Sigismondo Gioioso
Fictional Character
"But It Does Move"
POD: c. 1633 (?)
Type of Appearance: Direct
Nationality: Austria
Religion: Catholicism
Date of Birth: c. 1564
Occupation: Clergy, Psychologist
Affiliations: The Roman Inquisition

Sigismondo Gioioso was a cardinal from Vienna. In 1633, Pope Urban VIII summoned Gioioso to Rome to help the Inquisition investigate Galileo.

Gioioso was the 11th cardinal to question Galileo. His approach was rather disarming, as he preferred to simply talk to Galileo, sharing wine and cakes, and allowing Galileo to lie on a couch during their conversations.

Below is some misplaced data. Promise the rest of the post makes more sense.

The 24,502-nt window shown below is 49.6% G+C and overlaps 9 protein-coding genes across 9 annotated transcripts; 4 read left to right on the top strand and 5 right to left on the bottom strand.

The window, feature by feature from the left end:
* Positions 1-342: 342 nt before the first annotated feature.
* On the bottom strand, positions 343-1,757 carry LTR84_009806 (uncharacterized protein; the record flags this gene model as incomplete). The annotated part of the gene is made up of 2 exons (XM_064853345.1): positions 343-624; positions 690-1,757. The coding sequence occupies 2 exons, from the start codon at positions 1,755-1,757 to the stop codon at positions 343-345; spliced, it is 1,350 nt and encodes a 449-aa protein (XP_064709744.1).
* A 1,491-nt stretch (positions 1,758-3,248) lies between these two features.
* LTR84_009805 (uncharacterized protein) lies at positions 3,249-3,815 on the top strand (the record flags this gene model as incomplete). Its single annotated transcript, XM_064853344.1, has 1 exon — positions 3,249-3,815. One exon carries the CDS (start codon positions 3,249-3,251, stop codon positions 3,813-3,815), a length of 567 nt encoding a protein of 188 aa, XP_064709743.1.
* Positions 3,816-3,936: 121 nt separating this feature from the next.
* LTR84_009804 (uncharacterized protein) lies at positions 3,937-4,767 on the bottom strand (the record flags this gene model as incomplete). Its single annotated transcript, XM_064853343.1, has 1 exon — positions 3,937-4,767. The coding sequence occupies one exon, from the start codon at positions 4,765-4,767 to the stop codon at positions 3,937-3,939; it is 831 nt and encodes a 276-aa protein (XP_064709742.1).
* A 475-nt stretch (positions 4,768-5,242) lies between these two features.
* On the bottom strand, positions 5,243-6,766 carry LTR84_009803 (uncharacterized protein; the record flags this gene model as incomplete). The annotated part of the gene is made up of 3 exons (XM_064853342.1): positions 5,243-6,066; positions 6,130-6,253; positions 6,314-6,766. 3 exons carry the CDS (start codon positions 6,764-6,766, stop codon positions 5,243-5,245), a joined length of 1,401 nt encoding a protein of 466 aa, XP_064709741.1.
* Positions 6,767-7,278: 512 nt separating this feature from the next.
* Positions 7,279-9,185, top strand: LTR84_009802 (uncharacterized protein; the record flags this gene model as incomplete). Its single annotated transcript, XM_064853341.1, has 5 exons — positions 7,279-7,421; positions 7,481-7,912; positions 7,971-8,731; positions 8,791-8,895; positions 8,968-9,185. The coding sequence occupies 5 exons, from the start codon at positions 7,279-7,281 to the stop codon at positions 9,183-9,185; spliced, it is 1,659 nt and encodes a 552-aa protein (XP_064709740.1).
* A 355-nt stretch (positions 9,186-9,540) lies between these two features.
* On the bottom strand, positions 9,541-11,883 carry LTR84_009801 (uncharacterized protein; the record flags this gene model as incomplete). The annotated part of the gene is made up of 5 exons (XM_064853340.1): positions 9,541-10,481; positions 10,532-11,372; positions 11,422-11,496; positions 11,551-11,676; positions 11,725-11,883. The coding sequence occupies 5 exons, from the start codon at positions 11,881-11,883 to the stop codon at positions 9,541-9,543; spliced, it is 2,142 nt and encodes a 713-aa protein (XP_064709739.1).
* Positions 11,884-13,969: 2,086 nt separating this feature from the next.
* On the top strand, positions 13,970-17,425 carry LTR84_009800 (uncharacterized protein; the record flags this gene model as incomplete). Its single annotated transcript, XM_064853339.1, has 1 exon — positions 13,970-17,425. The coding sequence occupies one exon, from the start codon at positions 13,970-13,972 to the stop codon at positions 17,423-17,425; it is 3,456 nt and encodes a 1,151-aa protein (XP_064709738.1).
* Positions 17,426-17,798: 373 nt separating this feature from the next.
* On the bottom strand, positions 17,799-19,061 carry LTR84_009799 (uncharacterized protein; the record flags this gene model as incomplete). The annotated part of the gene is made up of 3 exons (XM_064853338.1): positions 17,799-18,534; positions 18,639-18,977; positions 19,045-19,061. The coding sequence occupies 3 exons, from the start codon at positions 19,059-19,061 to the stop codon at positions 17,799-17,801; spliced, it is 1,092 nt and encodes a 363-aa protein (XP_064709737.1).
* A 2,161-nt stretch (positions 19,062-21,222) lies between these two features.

Gioioso's goal was to make Galileo see that his defense of the Copernican system had far more to do with Galileo's frustration with his father than it did into an inquiry into scientific truth. After several days, Gioioso made Galileo the Ptolemaic system was what conformed to a person's everyday existence. Moreover, Gioioso convinced Galileo that in his efforts to somehow resolve his deep subconscious efforts to rebel against his own father, he was doing far more harm to the Church and to Catholics. Galileo, after much introspection, agreed.

Literary Comment[]

Sigismondo Gioioso is based upon Sigmund Freud, although there are several obvious differences between the two. His name is a literal translation into Italian.